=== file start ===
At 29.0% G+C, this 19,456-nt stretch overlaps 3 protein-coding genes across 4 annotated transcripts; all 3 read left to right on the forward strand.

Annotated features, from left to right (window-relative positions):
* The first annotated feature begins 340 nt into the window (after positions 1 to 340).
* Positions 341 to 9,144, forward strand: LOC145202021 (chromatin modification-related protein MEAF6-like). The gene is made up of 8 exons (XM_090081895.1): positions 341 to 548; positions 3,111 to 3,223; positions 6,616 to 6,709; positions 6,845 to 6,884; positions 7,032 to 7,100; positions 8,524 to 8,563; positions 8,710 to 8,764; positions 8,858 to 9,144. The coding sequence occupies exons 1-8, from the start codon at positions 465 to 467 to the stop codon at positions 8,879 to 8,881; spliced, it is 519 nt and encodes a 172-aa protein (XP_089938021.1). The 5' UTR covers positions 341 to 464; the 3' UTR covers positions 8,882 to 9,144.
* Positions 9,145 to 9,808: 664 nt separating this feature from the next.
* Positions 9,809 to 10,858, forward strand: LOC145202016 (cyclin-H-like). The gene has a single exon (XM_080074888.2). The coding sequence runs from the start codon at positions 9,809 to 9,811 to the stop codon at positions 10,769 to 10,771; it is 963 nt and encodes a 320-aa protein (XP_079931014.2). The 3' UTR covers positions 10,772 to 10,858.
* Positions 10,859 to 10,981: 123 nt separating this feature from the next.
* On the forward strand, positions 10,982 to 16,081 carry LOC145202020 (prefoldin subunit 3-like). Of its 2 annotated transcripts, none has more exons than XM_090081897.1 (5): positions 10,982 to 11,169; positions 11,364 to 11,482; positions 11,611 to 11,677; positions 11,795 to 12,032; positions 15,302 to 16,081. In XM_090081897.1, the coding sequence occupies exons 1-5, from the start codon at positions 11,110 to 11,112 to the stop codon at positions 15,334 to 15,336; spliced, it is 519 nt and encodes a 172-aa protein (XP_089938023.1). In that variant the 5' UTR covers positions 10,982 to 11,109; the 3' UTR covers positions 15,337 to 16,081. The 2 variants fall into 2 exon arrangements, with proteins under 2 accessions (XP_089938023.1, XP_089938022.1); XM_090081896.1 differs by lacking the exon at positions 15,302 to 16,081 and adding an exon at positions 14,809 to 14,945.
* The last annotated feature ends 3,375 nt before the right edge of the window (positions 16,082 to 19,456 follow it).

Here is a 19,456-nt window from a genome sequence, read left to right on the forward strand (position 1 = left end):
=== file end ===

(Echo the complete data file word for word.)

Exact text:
At 29.0% G+C, this 19,456-nt stretch overlaps 3 protein-coding genes across 4 annotated transcripts; all 3 read left to right on the forward strand.

Annotated features, from left to right (window-relative positions):
* The first annotated feature begins 340 nt into the window (after positions 1 to 340).
* Positions 341 to 9,144, forward strand: LOC145202021 (chromatin modification-related protein MEAF6-like). The gene is made up of 8 exons (XM_090081895.1): positions 341 to 548; positions 3,111 to 3,223; positions 6,616 to 6,709; positions 6,845 to 6,884; positions 7,032 to 7,100; positions 8,524 to 8,563; positions 8,710 to 8,764; positions 8,858 to 9,144. The coding sequence occupies exons 1-8, from the start codon at positions 465 to 467 to the stop codon at positions 8,879 to 8,881; spliced, it is 519 nt and encodes a 172-aa protein (XP_089938021.1). The 5' UTR covers positions 341 to 464; the 3' UTR covers positions 8,882 to 9,144.
* Positions 9,145 to 9,808: 664 nt separating this feature from the next.
* Positions 9,809 to 10,858, forward strand: LOC145202016 (cyclin-H-like). The gene has a single exon (XM_080074888.2). The coding sequence runs from the start codon at positions 9,809 to 9,811 to the stop codon at positions 10,769 to 10,771; it is 963 nt and encodes a 320-aa protein (XP_079931014.2). The 3' UTR covers positions 10,772 to 10,858.
* Positions 10,859 to 10,981: 123 nt separating this feature from the next.
* On the forward strand, positions 10,982 to 16,081 carry LOC145202020 (prefoldin subunit 3-like). Of its 2 annotated transcripts, none has more exons than XM_090081897.1 (5): positions 10,982 to 11,169; positions 11,364 to 11,482; positions 11,611 to 11,677; positions 11,795 to 12,032; positions 15,302 to 16,081. In XM_090081897.1, the coding sequence occupies exons 1-5, from the start codon at positions 11,110 to 11,112 to the stop codon at positions 15,334 to 15,336; spliced, it is 519 nt and encodes a 172-aa protein (XP_089938023.1). In that variant the 5' UTR covers positions 10,982 to 11,109; the 3' UTR covers positions 15,337 to 16,081. The 2 variants fall into 2 exon arrangements, with proteins under 2 accessions (XP_089938023.1, XP_089938022.1); XM_090081896.1 differs by lacking the exon at positions 15,302 to 16,081 and adding an exon at positions 14,809 to 14,945.
* The last annotated feature ends 3,375 nt before the right edge of the window (positions 16,082 to 19,456 follow it).

Here is a 19,456-nt window from a genome sequence, read left to right on the forward strand (position 1 = left end):